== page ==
a)      Integrated rural development is main objective of NABARD.
b)      To provide training and Research facilities for rural Development.
c)       To keep a check on all the projects which are refinanced by NABARD; through timely inspection, monitoring and evaluation.
d)      To Act as a coordinator and regulator for rural credit institutions.
e)      Promotion and development of agriculture, Small Scale industries, cottage and village industries, handicrafts and other rural crafts.
f)       To formulate rural credit plans on annual basis for all districts in country.
17. Write short note about the social control of commercial bank.                                             5
Or
Write short note about Lender of Last Resort.
Ans: Lender of the last resort: The Central Bank is the Lender of the last resort of the commercial banks. When the other banks shortage of funds, then they can approach to the Central Bank for financial assistance. The Central Bank lends money to them by discounting their bills. This enables the Central Bank to establish control over the banking system of the country. The RBI is ultimate source of money and credit provide fund to money market participate thus the RBI act as lender of last resort for the commercial banks.
18. Give the meaning of liquidity. State the factors that affect cash reserve of commercial bank.             1+4=5
Ans: Liquidity means the ability of the bank to give cash on demand. Generally, the business of the bank depends upon the confidence of depositors on the bank and the depositors feel confident when they are sure that they can demand their money back at any time. Therefore, every bank must keep the adequate amount of liquid assets. The term liquid asset means those assets which can be readily converted into cash without any loss. 
Factors determining the cash balances: The following factors help the banks to decide the quantum of cash balances to be maintained:
1)      Banking habit: Banking habits play a significant role in determining the cash balances of a bank. Banking habits refers to the utilisation of banking services by the public. If the people have e-banking habits then the use of cash in transaction is reduced and the banks need to keep lesser amount of liquid cash.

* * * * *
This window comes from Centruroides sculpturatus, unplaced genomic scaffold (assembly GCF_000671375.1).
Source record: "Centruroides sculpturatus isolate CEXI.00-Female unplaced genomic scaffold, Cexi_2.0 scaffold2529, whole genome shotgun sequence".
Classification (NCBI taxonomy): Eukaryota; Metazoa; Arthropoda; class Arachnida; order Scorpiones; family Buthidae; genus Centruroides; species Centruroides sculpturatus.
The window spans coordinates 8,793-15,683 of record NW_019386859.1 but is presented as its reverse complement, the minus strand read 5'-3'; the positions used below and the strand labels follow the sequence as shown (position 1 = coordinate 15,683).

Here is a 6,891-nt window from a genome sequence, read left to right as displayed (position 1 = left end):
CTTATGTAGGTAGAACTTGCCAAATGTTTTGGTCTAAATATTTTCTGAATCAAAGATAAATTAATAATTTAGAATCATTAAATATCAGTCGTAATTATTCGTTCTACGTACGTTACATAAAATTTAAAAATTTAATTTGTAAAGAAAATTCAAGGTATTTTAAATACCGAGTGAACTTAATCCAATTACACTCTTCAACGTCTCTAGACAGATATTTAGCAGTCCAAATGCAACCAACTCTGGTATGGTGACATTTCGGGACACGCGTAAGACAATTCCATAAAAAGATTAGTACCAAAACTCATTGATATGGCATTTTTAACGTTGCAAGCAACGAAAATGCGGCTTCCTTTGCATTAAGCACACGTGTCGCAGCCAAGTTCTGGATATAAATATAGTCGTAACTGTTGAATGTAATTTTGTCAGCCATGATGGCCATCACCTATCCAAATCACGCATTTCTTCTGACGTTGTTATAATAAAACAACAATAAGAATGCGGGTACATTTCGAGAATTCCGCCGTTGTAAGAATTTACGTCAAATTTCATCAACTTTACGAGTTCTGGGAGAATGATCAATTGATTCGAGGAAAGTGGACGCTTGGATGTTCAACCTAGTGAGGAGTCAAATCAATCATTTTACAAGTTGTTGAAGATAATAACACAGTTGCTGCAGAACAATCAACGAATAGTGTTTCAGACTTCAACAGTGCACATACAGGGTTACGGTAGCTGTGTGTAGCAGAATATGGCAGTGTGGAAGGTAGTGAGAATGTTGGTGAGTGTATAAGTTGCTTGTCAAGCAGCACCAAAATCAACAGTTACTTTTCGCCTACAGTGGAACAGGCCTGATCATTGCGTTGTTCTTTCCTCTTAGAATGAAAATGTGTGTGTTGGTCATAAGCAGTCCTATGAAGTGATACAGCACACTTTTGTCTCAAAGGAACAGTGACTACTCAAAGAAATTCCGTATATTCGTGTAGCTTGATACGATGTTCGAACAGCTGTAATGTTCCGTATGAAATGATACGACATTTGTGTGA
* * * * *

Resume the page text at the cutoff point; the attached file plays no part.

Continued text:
2)      Structure of banking: The banking structure of the country also influence the liquidity requirements of the bank. In a branch banking system, the banks can function with less cash reserves because in case of emergency cash can be transferred from one branch to another. Whereas in unit banking system higher cash reserve is required.
3)      Nature of bank accounts: The nature of deposit accounts viz. savings, current or fixed accounts affect the amount of cash balance to be kept by the banks. In case of fixed deposit account holders, the bank can manage with less cash balance as against current account where it must keep larger cash balance.
4)      Type of depositors: The type of depositors is another determinant of cash balance of the banks. If the majority of the depositors of the bank are business firms, corporations, schools, college etc. the bank will have to maintain high liquidity because of unpredictable. On the other hand, if the deposits are mostly by individual customers and are of personal nature, the bank can operate with less liquid cash.
5)      Nature of advances: The nature of advances of bank i.e. loans, cash credit, overdraft and purchasing and discounting of bills also affect the size of the cash balances of the bank.
Or
Mention six functions of the Reserve Bank of India. Explain any two functions of R.B.I.
Ans: Functions of RBI:
1)      Issue of Banks notes of all denominations except one rupee coin.
2)      Bankers, agent and advisor of the government.
3)      The Central Bank is a banker to all the other banks. As the supreme bank it performs various functions:
a)      Custodian of cash reserve of the bank.
b)      Lender of the last resort.
c)       Clearing agent
4)      As a central bank, the RBI take the responsibility to control of credit in order to economic development and price stability.
5)      The RBI act as a custodian of gold and foreign exchange reserves for both on its own and on behalf of the Government.
6)      Supervision and promotions of sound banking system in India.